Categories: Offsite Discussion

ICFP 2014 Final Call for Participation

General haskell list - Fri, 08/01/2014 - 10:50pm
[ Early registration ends 3 Aug; Invited speakers and conference program have been announced. ] ===================================================================== Final Call for Participation ICFP 2014 19th ACM SIGPLAN International Conference on Functional Programming and affiliated events August 31 - September 6, 2014 Gothenburg, Swedenhttp://icfpconference.org/icfp2014/ ===================================================================== ICFP provides a forum for researchers and developers to hear about the latest work on the design, implementations, principles, and uses of functional programming. The conference covers the entire spectrum of work, from practice to theory, including its peripheries. A full week dedicated to functional programming: 1 conference, 1 symposium, 10 workshops, tutorials, programming contest results, student research competition * Program: http://icfpconference.org/icfp2014/program.html * Accepted Papers: http://icfpconference.org/icfp2014/accepted.html *
Categories: Incoming News

EsseOS: Haskell-based tailored services for the cloud

haskell-cafe - Fri, 08/01/2014 - 6:14pm
Hi, I came across this seemingly interesting paper: EsseOS: Haskell-based tailored services for the cloud http://dl.acm.org/citation.cfm?id=2541587 which is unfortunately behind a paywall. I was wondering if someone knew about a freely accessible version of that paper, or about some project page, or just heard of it. Thank you, Thu
Categories: Offsite Discussion

haskell on Debian

haskell-cafe - Fri, 08/01/2014 - 4:43pm
I want to reinstall Haskell on Debian (in Virtualbox on Windows). So: apt-get remove haskell-platform Deleted all maps with packages in it. apt-get install haskell-platform (installing previous selected ... etc) cabal update All this without errors of warnings. cabal install cabal-install Error: /var/lib/ghc/package.conf.d: openFile: does not exist Why this error? Setup doesn't create this directory? _______________________________________________ Haskell-Cafe mailing list Haskell-Cafe< at >haskell.org http://www.haskell.org/mailman/listinfo/haskell-cafe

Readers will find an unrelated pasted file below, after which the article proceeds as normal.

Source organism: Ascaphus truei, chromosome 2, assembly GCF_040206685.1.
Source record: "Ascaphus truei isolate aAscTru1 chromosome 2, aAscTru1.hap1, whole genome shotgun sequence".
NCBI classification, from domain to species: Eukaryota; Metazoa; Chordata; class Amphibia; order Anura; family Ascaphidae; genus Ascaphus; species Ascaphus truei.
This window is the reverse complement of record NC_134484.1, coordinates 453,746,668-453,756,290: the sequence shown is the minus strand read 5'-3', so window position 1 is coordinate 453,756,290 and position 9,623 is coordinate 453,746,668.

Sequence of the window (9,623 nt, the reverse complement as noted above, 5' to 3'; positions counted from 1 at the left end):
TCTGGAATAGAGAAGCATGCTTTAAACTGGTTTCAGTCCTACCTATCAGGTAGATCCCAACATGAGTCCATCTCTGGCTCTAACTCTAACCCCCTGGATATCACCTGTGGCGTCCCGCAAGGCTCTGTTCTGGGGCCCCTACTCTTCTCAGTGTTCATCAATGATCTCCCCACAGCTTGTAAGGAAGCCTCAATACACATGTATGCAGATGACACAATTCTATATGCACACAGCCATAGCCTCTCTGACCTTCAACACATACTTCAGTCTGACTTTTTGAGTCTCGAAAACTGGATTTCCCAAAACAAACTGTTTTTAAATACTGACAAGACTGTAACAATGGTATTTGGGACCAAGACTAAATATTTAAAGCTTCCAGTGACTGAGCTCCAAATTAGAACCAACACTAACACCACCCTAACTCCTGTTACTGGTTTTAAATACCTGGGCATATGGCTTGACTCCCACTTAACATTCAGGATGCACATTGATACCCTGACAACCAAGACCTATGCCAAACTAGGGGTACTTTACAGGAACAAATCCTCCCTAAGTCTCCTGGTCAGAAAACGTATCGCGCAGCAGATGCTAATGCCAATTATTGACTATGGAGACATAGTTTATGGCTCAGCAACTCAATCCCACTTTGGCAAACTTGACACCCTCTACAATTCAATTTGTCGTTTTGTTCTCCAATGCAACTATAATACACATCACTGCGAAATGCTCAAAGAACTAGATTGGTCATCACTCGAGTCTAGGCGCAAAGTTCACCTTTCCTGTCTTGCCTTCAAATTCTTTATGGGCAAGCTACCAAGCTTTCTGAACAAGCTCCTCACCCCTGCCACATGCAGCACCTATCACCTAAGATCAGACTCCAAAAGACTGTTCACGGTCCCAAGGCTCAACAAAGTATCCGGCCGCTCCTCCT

Categories: Offsite Discussion

Douglas M. Auclair (geophf): 1HaskellADay July 2014 problems and solutions

Planet Haskell - Fri, 08/01/2014 - 3:57pm

  • July 1st, 2014: (text:) "Hi, all! @1HaskellADay problems are back! #YAY First (renewed) problem: a verbose way of saying, 'Give me a deque!' http://lpaste.net/106748" Deque, last, and all that (verbose version with hints) (solution: Deque the halls (with my solution): Data.Deque)
  • July 2nd, 2014: (text:) "Today's Haskell exercise: Vectors, length in constant time, and (bonus) reverse return in constant time. http://lpaste.net/106843" Vector (solution: Vector: Magnitude, and Direction, OH, YEAH! Data.Vector)
  • July 4th, 2014: (text:) "Today's exercise(s). pack/unpack. encode/decode. Cheer up, sweet B'Genes! http://lpaste.net/106912" Cheer up, Sweet B'Genes (solution: GATTACA)
  • July 7th, 2014: (text:) "#haskell daily exercise: ROLL with it, Baby! http://lpaste.net/107047  ('cause I'm feeling a little #forth'y')" Roll (solution: Rollin' on the (finite) river)
  • Bonus problem: July 7th, 2014: (text:) "For those who found the 'roll'-exercise trivial; here's (a more than) a bit more of a challenge for you to play with. http://lpaste.net/107023" Acid rules! (solution: "A solution set to today's challenge exercise: BASIC ... http://lpaste.net/107069  ... and Acidic http://lpaste.net/107071  ... WHEW! That was fun!" BASIC ... and Acitic)
  • July 8th, 2014: (text:) "Today's #Haskell exercise: LOTTO! Powerball! Mega-whatever! Who's the big winner? http://lpaste.net/107104" Lotto (solution: "And the big winner today is ... solution-set to today's #Haskell lotto exercise http://lpaste.net/107130" ... and the winner is ...)